When a Child’s Heart is Compelled to Make Grown-up Choices

The two classes I had just taught at the high school went great. The students were engaged and asked many relevant questions. As a facilitator, I felt our Keeping Students Safe curriculum on Human Trafficking was being well received by the students, and they were understanding the core concepts regarding students who had been trafficked.

But the 3rd period class taught me a lesson I will never forget…


It all began when we started to discuss “risky behaviors” and how those behaviors can lead to students being trafficked.  A young man with piercing brown eyes kept his gaze on me with laser-like focus. Though other students raised their hands to answer or ask questions, his hand never raised….but his eyes never left me.

I have been working with students long enough to know that when their eyes stay on me, a question is lodged deep in their heart. They just don’t know how to articulate it.

I began to paint a picture of what exploitation and trafficking can look like when it happens to boys. I shared with the students that sometimes due to economic concerns within a family, some boys might feel compelled to help, especially if they are now “the man of the family.”

That example seemed to open the door for the boy with the piercing brown eyes.  He slowly raised his hand and asked me one of the most difficult questions I’ve ever heard.

He asked, “what do you do, when you are the man of your family and they need money to eat, but your dream is a diploma?  How do you help them, but stay in school, too? 

He went on to say, “Miss, I understand what you are telling us. But you have to understand, sometimes the choice to say ‘no’ isn’t that simple.”

I could feel my own eyes begin to mist, as this child looked at me, desperately seeking an answer.  I wanted to hug him and never let go, but I knew I had to be strong for him. Already, at his tender age, this child was having to be strong for an entire family…

This is a painful example of choices our children feel they have to make.  This is what happens when the heart of a child is compelled to make a grown up choice.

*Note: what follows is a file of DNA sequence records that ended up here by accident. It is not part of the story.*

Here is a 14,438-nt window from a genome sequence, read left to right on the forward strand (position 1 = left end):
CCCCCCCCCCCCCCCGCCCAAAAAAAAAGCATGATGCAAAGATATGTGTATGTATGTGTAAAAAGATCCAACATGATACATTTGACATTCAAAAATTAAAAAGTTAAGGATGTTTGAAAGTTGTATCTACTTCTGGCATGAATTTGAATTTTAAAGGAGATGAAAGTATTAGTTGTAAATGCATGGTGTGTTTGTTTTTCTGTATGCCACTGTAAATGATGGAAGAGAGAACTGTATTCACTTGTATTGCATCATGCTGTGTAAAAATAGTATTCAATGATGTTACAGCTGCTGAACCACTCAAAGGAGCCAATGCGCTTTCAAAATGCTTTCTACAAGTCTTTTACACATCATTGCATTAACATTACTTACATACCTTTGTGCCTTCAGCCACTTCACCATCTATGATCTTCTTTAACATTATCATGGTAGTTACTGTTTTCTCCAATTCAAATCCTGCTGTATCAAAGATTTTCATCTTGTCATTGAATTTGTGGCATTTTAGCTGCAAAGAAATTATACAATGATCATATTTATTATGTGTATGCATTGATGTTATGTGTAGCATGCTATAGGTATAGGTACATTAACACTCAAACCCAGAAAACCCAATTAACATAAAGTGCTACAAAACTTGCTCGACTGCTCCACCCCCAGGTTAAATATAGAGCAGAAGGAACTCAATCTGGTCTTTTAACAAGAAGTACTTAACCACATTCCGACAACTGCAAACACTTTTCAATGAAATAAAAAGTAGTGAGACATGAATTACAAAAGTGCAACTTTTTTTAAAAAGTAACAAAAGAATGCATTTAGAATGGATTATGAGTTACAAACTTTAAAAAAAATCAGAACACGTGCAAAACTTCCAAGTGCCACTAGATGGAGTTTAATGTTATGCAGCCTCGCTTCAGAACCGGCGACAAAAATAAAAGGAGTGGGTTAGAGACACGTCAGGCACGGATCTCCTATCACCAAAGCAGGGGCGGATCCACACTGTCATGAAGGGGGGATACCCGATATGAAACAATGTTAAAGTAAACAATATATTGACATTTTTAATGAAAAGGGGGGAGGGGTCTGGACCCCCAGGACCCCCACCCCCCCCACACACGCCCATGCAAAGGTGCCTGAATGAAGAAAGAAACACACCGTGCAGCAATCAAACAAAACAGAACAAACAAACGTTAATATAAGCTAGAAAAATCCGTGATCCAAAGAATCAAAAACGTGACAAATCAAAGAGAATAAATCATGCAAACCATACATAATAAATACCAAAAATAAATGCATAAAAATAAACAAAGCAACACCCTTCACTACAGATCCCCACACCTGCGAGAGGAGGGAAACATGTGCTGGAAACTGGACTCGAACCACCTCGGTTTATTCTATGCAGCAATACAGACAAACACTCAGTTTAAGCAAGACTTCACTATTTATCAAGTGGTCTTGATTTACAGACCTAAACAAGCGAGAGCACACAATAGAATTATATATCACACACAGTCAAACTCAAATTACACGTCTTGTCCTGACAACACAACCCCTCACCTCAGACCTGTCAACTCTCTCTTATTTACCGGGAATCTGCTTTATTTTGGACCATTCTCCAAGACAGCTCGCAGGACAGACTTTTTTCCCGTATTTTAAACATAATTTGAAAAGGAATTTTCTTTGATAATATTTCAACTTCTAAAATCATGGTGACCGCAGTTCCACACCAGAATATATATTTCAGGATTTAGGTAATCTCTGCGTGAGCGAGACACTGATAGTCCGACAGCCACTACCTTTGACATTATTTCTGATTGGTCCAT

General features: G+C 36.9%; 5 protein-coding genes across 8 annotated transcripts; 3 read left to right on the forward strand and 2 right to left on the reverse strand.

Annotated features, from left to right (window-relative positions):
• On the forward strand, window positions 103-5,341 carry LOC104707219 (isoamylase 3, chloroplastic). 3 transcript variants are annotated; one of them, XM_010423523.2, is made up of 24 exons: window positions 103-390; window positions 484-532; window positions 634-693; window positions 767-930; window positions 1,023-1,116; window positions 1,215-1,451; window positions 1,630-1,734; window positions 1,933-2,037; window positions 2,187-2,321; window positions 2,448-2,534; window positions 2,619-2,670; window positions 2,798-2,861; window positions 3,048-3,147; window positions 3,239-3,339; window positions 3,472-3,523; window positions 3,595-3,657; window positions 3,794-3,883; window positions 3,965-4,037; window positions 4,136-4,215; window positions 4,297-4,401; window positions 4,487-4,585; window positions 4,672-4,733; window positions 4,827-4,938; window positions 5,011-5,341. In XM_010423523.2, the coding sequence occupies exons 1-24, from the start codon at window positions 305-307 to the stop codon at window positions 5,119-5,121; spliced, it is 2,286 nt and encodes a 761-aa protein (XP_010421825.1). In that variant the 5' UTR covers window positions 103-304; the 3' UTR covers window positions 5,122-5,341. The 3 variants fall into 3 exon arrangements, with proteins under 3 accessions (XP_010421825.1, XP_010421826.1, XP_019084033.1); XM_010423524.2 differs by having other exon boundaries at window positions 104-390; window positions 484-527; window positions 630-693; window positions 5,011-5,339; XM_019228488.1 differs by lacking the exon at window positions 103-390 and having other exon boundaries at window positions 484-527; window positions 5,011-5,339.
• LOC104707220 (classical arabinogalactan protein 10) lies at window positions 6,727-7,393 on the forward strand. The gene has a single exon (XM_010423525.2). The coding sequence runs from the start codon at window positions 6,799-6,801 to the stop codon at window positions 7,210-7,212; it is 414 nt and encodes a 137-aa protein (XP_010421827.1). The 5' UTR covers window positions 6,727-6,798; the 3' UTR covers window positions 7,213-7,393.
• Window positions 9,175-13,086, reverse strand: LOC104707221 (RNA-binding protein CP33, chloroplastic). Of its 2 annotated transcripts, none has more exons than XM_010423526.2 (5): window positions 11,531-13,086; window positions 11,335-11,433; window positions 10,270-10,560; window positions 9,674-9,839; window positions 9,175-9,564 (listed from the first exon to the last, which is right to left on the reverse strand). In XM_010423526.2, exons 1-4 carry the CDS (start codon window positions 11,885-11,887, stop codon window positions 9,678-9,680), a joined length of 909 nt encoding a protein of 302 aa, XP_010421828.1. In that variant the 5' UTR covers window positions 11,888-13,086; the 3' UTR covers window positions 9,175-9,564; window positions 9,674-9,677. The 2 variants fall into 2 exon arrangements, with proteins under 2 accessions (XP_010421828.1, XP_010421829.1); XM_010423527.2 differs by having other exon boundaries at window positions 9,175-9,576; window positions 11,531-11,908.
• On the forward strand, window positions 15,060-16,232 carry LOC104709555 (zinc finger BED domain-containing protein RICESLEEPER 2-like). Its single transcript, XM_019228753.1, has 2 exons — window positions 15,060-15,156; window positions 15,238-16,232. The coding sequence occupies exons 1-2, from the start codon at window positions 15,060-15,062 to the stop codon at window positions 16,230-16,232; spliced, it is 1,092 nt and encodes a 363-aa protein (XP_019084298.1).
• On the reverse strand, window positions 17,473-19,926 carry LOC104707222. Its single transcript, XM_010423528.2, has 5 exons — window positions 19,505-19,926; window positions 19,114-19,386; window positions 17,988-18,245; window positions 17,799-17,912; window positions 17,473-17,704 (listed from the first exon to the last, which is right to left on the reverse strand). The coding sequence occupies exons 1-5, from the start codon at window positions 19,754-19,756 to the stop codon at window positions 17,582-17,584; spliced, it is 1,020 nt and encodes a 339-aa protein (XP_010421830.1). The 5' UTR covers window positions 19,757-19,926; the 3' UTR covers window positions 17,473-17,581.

This boy desperately desired to become an educated member of our society, but he also felt the burden of doing everything he could to help provide for his family.  In his mind, allowing himself to be exploited was his only option to help his family while also making his own dreams come true.

Being exploited would put food on the table and keep him from being another high school drop-out. 

Being exploited was a secret he could keep, if it meant his little sisters not going to bed hungry.

Many of our boys are at risk, just like our girls. We must recognize that our boys want to cry out, and speak in a way that allows them to feel safe to share.

As for the young man with the piercing brown eyes, I could tell my answer was only partially satisfying. I couldn’t tell him what he needed to hear. I couldn’t tell him his family would never go hungry again. 

But I did learn a lesson that day.  This young man’s question filled me with a tenacity to be better for our students.  A commitment to come armed with knowledge of resources for families who are suffering, whose basic needs are not being met. A drive to train as many students as I can, so they know that the heart of a child should never have to make such grown-up choices.

By Sonya Brooks

Director of Youth Prevention

Unbound Fort Worth


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